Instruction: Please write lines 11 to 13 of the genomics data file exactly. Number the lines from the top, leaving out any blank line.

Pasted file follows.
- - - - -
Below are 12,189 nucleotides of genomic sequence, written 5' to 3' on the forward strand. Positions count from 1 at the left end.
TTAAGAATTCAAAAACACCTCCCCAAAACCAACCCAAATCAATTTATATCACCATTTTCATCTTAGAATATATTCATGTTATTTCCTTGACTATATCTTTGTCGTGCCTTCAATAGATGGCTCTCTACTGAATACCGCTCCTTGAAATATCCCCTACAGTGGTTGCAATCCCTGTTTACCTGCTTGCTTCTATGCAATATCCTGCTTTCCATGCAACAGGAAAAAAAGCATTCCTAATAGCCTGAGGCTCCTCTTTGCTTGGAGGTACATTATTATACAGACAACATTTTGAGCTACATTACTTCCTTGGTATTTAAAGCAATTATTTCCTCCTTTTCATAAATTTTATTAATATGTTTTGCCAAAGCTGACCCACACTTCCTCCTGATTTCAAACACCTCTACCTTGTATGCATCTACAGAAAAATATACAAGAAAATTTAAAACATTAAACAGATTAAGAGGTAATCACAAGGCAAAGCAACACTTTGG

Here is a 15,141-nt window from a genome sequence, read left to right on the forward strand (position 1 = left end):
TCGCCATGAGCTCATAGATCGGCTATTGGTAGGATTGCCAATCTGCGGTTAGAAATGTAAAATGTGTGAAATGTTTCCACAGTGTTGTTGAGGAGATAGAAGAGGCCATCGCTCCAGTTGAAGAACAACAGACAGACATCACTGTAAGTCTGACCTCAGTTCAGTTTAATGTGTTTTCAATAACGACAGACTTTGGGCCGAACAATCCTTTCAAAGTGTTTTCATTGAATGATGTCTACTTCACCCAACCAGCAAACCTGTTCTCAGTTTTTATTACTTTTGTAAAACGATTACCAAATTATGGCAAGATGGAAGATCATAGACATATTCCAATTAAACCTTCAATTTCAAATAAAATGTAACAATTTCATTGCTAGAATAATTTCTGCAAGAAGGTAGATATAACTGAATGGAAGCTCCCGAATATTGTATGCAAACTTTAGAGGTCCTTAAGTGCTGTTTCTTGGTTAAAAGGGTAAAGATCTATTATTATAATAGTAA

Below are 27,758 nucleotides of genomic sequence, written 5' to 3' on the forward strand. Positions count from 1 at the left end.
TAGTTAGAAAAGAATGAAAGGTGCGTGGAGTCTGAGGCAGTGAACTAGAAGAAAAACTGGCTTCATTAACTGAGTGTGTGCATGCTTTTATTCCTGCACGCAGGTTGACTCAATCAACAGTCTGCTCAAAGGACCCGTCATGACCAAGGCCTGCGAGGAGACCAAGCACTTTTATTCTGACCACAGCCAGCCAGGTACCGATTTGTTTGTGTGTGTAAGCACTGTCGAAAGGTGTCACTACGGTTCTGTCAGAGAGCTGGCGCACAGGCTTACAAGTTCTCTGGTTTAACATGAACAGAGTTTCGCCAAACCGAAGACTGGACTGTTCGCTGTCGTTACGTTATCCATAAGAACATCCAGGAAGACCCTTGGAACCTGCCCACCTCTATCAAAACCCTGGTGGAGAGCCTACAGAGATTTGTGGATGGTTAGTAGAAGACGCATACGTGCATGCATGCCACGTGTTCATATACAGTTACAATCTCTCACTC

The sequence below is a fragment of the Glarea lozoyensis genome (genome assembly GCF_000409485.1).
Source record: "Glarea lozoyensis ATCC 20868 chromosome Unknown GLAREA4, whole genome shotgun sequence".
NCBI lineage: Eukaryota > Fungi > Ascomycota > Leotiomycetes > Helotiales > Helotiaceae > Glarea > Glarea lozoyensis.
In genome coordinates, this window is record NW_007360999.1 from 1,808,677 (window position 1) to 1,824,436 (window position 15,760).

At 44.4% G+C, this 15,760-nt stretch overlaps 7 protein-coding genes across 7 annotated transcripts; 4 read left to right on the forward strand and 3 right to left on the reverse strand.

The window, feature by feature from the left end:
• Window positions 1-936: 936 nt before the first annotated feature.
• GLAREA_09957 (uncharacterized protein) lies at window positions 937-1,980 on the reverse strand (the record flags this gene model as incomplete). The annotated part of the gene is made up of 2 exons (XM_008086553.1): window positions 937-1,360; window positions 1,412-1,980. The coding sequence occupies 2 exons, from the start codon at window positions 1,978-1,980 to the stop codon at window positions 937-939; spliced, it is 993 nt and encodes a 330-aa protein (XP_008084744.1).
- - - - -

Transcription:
At 44.4% G+C, this 15,760-nt stretch overlaps 7 protein-coding genes across 7 annotated transcripts; 4 read left to right on the forward strand and 3 right to left on the reverse strand.

The window, feature by feature from the left end:
• Window positions 1-936: 936 nt before the first annotated feature.